How to prevent frozen pipes?

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My daughter and son in law have a basement and a 1st 2nd and 3rd floor house. It was an old house that was renovated. Apparently the water pipes run up along one side of the house but were not insulated sufficiently so the 2nd and red floor pipes freeze in the harsh winters (Northeast). Any suggestions what they could do besides ripping the wall off to get to the pipes and insulating them better.



  8 answers
  • How long ago did they buy the house? What did the inspection report reveal, if anything?

    • See 1 previous
    • Hence they can go after the sellers and their realtor. I would hire a construction defect attorney and go after them. Olivia provided some excellent information too. In my area, you can call the permit office and they will come out and inspect for free and provide suggestions on how to remedy. You do need to make yourself available, but free advice and bringing the house to code is worth it. Here is how to hire contractors and various tradespeople.


      https://www.consumer.ftc.gov/articles/0242-hiring-contractor


      Congratulations to the happy couple on their new home. This is all fixable and it sounds like an awesome house! 3 stories and a basement, wow! Never need a gym membership going up and down all those stairs. Good luck and keep us posted.


  • Kelli L. Milligan Kelli L. Milligan on Jan 22, 2019

    That's about all you can do. But it will be worth it.

  • Oliva Oliva on Jan 22, 2019

    Hi, Chris,

    If you live in the Northeast, you'll recognize that If their house was renovated (as in changing out plaster to drywall), they'll most likely have to rip down the drywall and add insulation. Keep in mind that given the probability of stick construction of that time, deeper insulation to meet today's recommendations will not be possible.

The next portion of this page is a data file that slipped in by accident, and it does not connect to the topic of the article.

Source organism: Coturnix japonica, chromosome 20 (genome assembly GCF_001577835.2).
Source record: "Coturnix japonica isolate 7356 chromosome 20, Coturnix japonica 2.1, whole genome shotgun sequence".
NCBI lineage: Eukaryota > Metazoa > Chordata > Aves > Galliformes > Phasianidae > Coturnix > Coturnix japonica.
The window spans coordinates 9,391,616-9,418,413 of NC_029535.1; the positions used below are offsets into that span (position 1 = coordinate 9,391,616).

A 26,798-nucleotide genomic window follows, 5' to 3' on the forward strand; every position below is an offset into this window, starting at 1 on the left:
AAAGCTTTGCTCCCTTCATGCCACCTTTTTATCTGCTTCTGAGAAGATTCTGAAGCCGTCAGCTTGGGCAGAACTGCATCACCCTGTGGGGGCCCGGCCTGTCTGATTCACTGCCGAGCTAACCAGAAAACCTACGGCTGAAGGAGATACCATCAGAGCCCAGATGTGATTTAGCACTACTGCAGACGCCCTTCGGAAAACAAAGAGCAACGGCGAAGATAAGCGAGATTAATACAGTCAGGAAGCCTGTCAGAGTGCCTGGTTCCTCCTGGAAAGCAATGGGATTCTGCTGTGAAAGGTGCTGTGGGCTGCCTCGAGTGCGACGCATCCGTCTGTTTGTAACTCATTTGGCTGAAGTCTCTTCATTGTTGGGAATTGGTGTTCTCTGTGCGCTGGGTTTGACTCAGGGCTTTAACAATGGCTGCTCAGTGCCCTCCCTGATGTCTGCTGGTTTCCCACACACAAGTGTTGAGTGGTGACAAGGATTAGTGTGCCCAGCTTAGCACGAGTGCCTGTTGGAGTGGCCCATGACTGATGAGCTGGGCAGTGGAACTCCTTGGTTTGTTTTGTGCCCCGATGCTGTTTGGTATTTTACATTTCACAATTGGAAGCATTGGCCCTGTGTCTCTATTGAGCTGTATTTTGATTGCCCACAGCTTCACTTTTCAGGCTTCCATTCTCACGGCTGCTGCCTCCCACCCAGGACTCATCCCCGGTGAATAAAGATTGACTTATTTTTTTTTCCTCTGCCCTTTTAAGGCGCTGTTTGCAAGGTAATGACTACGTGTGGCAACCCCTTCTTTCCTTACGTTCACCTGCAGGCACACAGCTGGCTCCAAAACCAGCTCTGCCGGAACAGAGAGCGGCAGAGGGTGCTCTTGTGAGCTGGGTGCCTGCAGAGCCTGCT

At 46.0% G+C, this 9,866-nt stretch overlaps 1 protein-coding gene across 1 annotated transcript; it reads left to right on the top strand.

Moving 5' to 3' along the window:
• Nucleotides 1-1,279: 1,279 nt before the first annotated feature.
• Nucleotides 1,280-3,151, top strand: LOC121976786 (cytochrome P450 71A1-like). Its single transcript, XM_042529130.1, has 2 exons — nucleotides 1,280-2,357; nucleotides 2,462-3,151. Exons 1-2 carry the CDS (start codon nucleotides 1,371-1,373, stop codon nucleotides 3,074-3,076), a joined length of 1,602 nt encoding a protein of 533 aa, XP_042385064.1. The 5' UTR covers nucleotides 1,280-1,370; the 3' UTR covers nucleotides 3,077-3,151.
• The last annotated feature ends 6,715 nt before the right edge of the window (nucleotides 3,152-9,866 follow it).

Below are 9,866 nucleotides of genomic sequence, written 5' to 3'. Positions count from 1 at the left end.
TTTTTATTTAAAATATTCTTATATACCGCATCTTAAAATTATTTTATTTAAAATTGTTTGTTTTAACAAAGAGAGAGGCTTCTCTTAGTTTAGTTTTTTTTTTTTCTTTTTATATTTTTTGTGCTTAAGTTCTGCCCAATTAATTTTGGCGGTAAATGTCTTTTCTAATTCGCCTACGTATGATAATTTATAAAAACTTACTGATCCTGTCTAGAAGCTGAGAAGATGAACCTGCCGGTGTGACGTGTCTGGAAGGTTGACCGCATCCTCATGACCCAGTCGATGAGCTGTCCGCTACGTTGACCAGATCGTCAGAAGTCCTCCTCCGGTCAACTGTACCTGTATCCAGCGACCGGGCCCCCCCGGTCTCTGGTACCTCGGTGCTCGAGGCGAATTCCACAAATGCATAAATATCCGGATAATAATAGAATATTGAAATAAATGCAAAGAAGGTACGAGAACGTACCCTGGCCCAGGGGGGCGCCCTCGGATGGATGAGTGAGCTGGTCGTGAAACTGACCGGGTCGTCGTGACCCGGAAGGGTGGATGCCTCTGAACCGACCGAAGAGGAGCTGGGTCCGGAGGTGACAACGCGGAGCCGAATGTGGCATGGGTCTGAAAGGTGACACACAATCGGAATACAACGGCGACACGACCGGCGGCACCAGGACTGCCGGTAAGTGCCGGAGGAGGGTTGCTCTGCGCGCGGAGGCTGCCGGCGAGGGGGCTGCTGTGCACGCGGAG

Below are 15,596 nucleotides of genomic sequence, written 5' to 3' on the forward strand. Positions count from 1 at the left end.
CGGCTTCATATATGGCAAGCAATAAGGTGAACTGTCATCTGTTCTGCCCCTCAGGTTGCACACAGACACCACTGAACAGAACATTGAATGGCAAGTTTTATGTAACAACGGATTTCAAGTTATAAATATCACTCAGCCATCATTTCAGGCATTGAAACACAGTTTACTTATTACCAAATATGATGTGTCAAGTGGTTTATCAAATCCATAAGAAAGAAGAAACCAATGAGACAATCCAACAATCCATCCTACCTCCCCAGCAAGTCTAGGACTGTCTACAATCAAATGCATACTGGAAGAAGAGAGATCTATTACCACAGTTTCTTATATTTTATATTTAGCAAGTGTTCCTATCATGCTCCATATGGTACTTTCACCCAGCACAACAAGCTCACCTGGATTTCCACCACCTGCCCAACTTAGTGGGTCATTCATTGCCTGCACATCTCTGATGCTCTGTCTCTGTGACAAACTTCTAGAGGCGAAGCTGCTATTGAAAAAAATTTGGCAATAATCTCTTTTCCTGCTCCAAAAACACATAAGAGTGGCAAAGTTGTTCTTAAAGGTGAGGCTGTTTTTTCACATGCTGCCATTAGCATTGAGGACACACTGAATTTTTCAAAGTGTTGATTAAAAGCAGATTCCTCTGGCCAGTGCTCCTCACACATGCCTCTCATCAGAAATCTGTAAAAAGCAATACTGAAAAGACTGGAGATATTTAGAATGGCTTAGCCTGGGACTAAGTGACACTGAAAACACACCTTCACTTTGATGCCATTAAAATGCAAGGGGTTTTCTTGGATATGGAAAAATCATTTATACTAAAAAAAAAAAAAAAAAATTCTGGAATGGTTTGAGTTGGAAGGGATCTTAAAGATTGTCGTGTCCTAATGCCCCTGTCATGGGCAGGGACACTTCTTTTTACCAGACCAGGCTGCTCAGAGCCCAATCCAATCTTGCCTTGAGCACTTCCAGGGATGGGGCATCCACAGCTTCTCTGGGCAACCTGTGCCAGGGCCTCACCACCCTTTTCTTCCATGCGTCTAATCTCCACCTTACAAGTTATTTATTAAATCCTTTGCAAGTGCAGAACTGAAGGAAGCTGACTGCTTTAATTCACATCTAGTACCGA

Hopefully, the house is not "brick on tile" construction, which tended to have no insulation, as coal heat was cheap. Even if their home had been built in the 1950's, homes generally had little more than a minimal layer of rockwool, because the prevailing attitude was "gas forced air heat is cheap".

    As illogical as it sounds, it was not unusual for plumbing pipes in kitchens, bath and basement laundry areas to have pipes located on the outside wall, even when some sections of the foundation were below ground level. It was typical to have to leave faucets at a trickle during cold weather, and utilize a bathroom wall mounted heater.

    Hopefully, the attic floor was well insulated during renovations, and all air leaks were sealed in that space.

  • Chris Chris on Jan 22, 2019

    Thank you for your response. I will tell them to get the attic checked to see if there are any leaks. I dont know if in their area energy inspections are done, but maybe with an expert to look into it maybe they would get to the root cause and have it fixed.

  • William William on Jan 23, 2019

    They don't need to tear the walls out totally. If they can locate where the pipes are all they need is to cut the drywall by the pipes. Use foam pipe insulation or wrap them with fiberglass pipe insulation. Then just patch what was cut out. There many new products that can see through walls. Walabot is one. Technology is great.


    https://www.youtube.com/watch?v=8vlETBstd38

  • Chris Chris on Jan 23, 2019

    Thank you. This is helpful. Will pass this info on to them.

  • Dena Craghead Dena Craghead on Dec 29, 2020

    I think running water works better than anything. I turn on faucets to a low drip and so water is running through the pipes all the time.

  • Kris Kris on Jan 01, 2021

    Used to do this...but most people in this world pay to have what we would consider brown water delivered, and never have enough.


    Exist efficiently...